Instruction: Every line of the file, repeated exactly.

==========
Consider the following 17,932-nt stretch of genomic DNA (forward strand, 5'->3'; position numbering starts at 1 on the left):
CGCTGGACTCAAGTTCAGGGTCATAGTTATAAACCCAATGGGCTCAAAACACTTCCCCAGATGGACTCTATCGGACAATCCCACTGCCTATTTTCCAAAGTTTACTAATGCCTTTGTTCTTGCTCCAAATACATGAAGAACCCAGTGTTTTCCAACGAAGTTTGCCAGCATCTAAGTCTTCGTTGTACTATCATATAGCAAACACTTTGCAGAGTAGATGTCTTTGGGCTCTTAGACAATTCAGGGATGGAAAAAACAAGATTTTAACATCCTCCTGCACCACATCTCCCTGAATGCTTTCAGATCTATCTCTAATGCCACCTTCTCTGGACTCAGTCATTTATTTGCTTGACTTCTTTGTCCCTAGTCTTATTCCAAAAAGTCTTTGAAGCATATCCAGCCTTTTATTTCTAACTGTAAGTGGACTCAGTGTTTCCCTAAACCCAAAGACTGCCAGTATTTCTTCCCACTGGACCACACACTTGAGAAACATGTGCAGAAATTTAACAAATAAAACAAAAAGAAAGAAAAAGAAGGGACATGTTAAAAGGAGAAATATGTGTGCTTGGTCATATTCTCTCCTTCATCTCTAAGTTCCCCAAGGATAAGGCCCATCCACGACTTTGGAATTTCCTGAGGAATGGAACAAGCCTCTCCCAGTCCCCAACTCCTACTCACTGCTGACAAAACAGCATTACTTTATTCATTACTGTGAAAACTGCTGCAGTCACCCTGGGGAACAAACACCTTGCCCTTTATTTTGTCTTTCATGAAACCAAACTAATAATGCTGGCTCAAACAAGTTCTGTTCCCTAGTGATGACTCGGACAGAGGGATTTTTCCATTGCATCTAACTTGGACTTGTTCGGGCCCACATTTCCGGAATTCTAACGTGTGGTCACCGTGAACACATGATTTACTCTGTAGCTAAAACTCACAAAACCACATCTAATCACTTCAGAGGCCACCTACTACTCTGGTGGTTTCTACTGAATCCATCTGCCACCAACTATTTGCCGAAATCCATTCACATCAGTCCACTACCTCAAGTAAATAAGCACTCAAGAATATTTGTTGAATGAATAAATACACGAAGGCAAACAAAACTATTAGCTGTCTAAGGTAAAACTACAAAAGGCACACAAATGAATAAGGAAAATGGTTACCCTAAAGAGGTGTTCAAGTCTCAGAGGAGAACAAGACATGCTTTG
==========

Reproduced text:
Consider the following 17,932-nt stretch of genomic DNA (forward strand, 5'->3'; position numbering starts at 1 on the left):
CGCTGGACTCAAGTTCAGGGTCATAGTTATAAACCCAATGGGCTCAAAACACTTCCCCAGATGGACTCTATCGGACAATCCCACTGCCTATTTTCCAAAGTTTACTAATGCCTTTGTTCTTGCTCCAAATACATGAAGAACCCAGTGTTTTCCAACGAAGTTTGCCAGCATCTAAGTCTTCGTTGTACTATCATATAGCAAACACTTTGCAGAGTAGATGTCTTTGGGCTCTTAGACAATTCAGGGATGGAAAAAACAAGATTTTAACATCCTCCTGCACCACATCTCCCTGAATGCTTTCAGATCTATCTCTAATGCCACCTTCTCTGGACTCAGTCATTTATTTGCTTGACTTCTTTGTCCCTAGTCTTATTCCAAAAAGTCTTTGAAGCATATCCAGCCTTTTATTTCTAACTGTAAGTGGACTCAGTGTTTCCCTAAACCCAAAGACTGCCAGTATTTCTTCCCACTGGACCACACACTTGAGAAACATGTGCAGAAATTTAACAAATAAAACAAAAAGAAAGAAAAAGAAGGGACATGTTAAAAGGAGAAATATGTGTGCTTGGTCATATTCTCTCCTTCATCTCTAAGTTCCCCAAGGATAAGGCCCATCCACGACTTTGGAATTTCCTGAGGAATGGAACAAGCCTCTCCCAGTCCCCAACTCCTACTCACTGCTGACAAAACAGCATTACTTTATTCATTACTGTGAAAACTGCTGCAGTCACCCTGGGGAACAAACACCTTGCCCTTTATTTTGTCTTTCATGAAACCAAACTAATAATGCTGGCTCAAACAAGTTCTGTTCCCTAGTGATGACTCGGACAGAGGGATTTTTCCATTGCATCTAACTTGGACTTGTTCGGGCCCACATTTCCGGAATTCTAACGTGTGGTCACCGTGAACACATGATTTACTCTGTAGCTAAAACTCACAAAACCACATCTAATCACTTCAGAGGCCACCTACTACTCTGGTGGTTTCTACTGAATCCATCTGCCACCAACTATTTGCCGAAATCCATTCACATCAGTCCACTACCTCAAGTAAATAAGCACTCAAGAATATTTGTTGAATGAATAAATACACGAAGGCAAACAAAACTATTAGCTGTCTAAGGTAAAACTACAAAAGGCACACAAATGAATAAGGAAAATGGTTACCCTAAAGAGGTGTTCAAGTCTCAGAGGAGAACAAGACATGCTTTG